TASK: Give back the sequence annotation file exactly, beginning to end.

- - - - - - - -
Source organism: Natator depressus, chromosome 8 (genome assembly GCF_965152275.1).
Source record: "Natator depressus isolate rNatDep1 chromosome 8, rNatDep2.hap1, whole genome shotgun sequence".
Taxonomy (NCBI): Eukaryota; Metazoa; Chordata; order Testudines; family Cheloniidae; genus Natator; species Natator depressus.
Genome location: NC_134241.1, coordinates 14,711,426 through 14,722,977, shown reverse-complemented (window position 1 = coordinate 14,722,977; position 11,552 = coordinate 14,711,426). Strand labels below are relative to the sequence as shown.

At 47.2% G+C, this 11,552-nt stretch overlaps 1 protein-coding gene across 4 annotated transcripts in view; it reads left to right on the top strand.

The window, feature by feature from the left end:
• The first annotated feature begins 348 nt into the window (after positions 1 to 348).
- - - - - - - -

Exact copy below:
Source organism: Natator depressus, chromosome 8 (genome assembly GCF_965152275.1).
Source record: "Natator depressus isolate rNatDep1 chromosome 8, rNatDep2.hap1, whole genome shotgun sequence".
Taxonomy (NCBI): Eukaryota; Metazoa; Chordata; order Testudines; family Cheloniidae; genus Natator; species Natator depressus.
Genome location: NC_134241.1, coordinates 14,711,426 through 14,722,977, shown reverse-complemented (window position 1 = coordinate 14,722,977; position 11,552 = coordinate 14,711,426). Strand labels below are relative to the sequence as shown.

At 47.2% G+C, this 11,552-nt stretch overlaps 1 protein-coding gene across 4 annotated transcripts in view; it reads left to right on the top strand.

The window, feature by feature from the left end:
• The first annotated feature begins 348 nt into the window (after positions 1 to 348).